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Britain’s Ministry of Nudges

Economics, Policy, Psychology, employment, nudge, principles, tax

Alex Gyani had an idea, but even he considered it a little far-fetched.

A 24-year-old psychologist working for the British government, Mr. Gyani was supposed to come up with new ways to help people find work. He was intrigued by an obscure 1994 study that tracked a group of unemployed engineers in Texas. One group of engineers, who wrote about how it felt to lose their jobs, were twice as likely to find work as the ones who didn’t. Mr. Gyani took the study to a job center in Essex, northeast of London, where he was assigned for several months. Sure, it seemed crazy, but would it hurt to give it a shot? Hayley Carney, one of the center’s managers, was willing to try.

Ms. Carney walked up to a man slumped in a plastic chair in the waiting area as Mr. Gyani watched from across the room. The man — 28, recently separated and unemployed for most of his adult life — was “our most difficult case,” Ms. Carney said later.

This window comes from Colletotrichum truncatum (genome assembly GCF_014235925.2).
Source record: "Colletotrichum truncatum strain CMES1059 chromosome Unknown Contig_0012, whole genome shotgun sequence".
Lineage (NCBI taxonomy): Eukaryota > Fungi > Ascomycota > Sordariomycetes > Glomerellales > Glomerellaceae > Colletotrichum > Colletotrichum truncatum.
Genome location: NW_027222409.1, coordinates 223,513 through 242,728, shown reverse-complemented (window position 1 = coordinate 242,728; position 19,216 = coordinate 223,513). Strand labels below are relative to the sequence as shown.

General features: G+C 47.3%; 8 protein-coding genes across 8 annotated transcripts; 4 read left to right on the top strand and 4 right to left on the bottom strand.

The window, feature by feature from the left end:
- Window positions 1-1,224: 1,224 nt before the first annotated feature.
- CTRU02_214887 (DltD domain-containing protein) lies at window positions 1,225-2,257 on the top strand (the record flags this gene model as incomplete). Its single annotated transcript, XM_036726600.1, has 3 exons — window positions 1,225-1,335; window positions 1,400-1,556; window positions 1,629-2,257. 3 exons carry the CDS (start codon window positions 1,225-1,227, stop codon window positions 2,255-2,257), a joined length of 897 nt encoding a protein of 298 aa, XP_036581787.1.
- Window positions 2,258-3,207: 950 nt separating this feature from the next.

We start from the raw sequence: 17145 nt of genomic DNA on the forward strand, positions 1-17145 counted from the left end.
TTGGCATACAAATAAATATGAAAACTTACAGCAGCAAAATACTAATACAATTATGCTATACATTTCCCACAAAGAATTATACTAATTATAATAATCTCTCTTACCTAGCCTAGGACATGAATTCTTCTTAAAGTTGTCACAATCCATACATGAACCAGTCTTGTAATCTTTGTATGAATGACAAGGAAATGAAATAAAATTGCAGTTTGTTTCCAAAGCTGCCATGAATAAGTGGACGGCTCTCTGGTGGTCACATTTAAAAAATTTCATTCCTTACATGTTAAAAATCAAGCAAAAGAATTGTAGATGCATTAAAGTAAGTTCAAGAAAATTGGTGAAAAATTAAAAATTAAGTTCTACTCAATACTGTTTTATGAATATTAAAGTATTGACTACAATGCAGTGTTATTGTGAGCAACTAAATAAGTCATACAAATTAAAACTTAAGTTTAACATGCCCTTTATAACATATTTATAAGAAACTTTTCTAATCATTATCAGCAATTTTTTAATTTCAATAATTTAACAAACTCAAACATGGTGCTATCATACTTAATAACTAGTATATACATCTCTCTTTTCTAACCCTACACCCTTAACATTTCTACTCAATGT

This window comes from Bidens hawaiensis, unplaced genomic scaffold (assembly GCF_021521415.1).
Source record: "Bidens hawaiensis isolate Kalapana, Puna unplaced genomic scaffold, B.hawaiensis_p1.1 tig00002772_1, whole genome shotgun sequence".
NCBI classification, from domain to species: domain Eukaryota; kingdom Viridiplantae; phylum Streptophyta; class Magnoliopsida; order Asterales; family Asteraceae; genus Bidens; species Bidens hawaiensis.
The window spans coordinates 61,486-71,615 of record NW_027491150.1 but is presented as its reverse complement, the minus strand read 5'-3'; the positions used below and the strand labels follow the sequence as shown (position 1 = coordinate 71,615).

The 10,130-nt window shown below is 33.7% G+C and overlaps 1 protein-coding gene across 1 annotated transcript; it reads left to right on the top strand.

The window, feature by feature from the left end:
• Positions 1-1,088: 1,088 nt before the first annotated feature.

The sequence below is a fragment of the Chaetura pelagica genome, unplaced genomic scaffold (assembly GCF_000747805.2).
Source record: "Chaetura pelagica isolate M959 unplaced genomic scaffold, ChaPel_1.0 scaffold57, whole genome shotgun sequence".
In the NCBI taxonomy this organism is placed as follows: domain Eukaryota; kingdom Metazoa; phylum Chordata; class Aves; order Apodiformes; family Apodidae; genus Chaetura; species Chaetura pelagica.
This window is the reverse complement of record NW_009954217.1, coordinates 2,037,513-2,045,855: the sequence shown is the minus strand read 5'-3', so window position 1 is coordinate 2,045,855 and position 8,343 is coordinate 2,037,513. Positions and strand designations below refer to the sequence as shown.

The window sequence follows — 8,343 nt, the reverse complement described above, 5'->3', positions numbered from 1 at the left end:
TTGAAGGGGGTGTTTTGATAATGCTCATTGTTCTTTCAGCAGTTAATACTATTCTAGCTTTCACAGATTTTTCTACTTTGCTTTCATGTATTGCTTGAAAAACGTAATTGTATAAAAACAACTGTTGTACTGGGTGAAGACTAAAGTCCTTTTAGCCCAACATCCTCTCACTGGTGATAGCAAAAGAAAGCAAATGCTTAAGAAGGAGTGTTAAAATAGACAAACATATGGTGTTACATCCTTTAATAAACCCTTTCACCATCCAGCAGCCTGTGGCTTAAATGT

“How would you like to write about your feelings” about being out of a job? she asked the man. Write for 20 minutes. Once a week. Whatever pops into your head.

An awkward silence followed. Maybe this was a bad idea, Mr. Gyani remembers thinking.

But then the man shrugged. Why not? And so, every week, after seeing a job adviser, he would stay and write. He wrote about applying for dozens of jobs and rarely hearing back, about not having anything to get up for in the morning, about his wife who had left him. He would reread what he had written the week before, and then write again.

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